Signs of a Smoker

Signs of a Smoker
Signs of a Smoker (Image: 2008 Saquan Stimpson/monstershaq2000 / Creative Commons)

Though a person might try to hide a smoking habit, there are telltale signs of the habit that are almost unavoidable. In addition to outer signals, there are certain health indicators that also point to cigarette consumption. Many of these flags vanish once the person ceases smoking, but others are permanent barring surgical intervention.


One can spot a smoker by noticing several symptoms. The range of symptoms will vary depending on the number of cigarettes smoked daily and how long the smoker has been smoking. Symptoms range from behavioral to purely aesthetic, with many people exhibiting signs from different categories.

Outer Effects of Smoking

Outwardly, one might first recognize a smoker by smell. Cigarette smoke clings to clothing, skin and hair. No matter how clean a person is, smoke molecules infiltrate these porous surfaces and settle in to stay, creating a musty odor. Hair and skin might look dull, and there might be wrinkles around the mouth from repetitive puckering. Even with chewing gum, a smoker's breath might smell like tobacco. Smokers might also accidentally burn or have ash on their clothing, creating holes and marks.

Inner Effects of Smoking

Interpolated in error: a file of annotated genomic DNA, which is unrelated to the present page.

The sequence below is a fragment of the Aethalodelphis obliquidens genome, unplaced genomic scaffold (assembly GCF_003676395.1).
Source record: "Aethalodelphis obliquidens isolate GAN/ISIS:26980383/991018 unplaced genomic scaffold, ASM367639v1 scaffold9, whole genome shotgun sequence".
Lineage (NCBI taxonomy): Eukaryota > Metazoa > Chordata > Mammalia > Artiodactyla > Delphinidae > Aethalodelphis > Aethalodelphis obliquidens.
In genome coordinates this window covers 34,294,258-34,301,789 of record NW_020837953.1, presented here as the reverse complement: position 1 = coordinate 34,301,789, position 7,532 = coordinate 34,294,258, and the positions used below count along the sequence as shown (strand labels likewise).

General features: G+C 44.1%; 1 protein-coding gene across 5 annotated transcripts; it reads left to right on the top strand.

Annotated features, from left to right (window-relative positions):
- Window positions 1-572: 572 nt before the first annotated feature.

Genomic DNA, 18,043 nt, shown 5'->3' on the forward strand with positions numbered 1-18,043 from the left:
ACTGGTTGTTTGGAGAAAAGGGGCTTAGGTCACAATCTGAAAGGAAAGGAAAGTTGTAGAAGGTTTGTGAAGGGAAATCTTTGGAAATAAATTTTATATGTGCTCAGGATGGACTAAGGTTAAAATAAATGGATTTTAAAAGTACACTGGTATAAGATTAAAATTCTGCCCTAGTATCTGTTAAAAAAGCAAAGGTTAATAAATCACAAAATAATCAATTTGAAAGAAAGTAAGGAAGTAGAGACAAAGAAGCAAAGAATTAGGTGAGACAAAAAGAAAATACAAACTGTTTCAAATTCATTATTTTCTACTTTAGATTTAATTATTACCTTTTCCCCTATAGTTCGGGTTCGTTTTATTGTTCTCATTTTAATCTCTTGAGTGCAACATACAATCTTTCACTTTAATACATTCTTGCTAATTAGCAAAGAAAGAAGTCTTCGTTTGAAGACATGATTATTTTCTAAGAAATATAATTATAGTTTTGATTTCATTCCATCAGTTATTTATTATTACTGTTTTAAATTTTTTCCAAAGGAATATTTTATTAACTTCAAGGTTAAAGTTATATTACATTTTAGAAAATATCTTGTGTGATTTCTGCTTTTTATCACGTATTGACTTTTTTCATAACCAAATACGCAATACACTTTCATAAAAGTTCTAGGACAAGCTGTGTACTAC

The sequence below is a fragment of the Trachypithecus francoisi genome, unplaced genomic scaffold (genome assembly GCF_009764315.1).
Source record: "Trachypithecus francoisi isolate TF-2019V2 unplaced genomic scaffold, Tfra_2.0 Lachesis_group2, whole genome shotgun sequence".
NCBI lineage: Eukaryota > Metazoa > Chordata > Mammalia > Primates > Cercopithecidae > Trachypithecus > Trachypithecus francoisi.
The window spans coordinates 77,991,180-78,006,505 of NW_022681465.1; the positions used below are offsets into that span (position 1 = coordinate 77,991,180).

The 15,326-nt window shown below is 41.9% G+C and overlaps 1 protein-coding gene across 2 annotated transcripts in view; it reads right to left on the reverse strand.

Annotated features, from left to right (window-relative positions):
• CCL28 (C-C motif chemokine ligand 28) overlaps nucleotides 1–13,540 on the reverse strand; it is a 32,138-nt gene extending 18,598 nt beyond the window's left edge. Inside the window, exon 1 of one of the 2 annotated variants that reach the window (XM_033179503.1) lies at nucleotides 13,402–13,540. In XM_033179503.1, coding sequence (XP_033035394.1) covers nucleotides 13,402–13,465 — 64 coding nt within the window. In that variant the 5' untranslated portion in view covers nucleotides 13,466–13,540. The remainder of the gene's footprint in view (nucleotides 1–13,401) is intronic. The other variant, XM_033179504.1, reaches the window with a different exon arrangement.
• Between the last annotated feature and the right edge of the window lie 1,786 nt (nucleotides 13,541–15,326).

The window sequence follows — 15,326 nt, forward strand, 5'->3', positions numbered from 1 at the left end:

Long-time smokers often experience heavy coughing, hoarseness and changes in physical endurance. Nicotine addiction alters the brain, causing people to become anxious and jumpy unless they have a smoke. Reproductive organ damage from cigarettes also may cause missed periods, low sperm count and early onset menopause.

Behavioral Signs of Smoking

Smoking can wreak long-term havoc on your feelings and actions. According to Science Daily, Florida State University professor Carlos Bolanos has found that "nicotine given to adolescent rats induced a depression-like state characterized by a lack of pleasure and heightened sensitivity to stress in their adult lives." In the workplace, frequent smoke breaks can lead to resentment from nonsmoking peers, as well as lost work hours and effectiveness. Many smokers keep up the habit for the thinning effect, fearing that they'll gain weight if they stop. Others smoke to calm the nerves, letting the habit train them into smoking upon waking, after eating or during times of stress.

Signs of A Quitting Smoker

People often avoid smokers who are quitting, mainly because they're afraid of the withdrawal symptoms. Classic signs of quitting include a short temper, hunger and anxiety. Although withdrawal might feel hellish, there are excellent developments that people can see along the path. Coughing and respiratory ailments begin to clear up between one and nine months, and skin starts to freshen once more. Smokers may also find more enjoyment from their food because their taste and smell become more acute.

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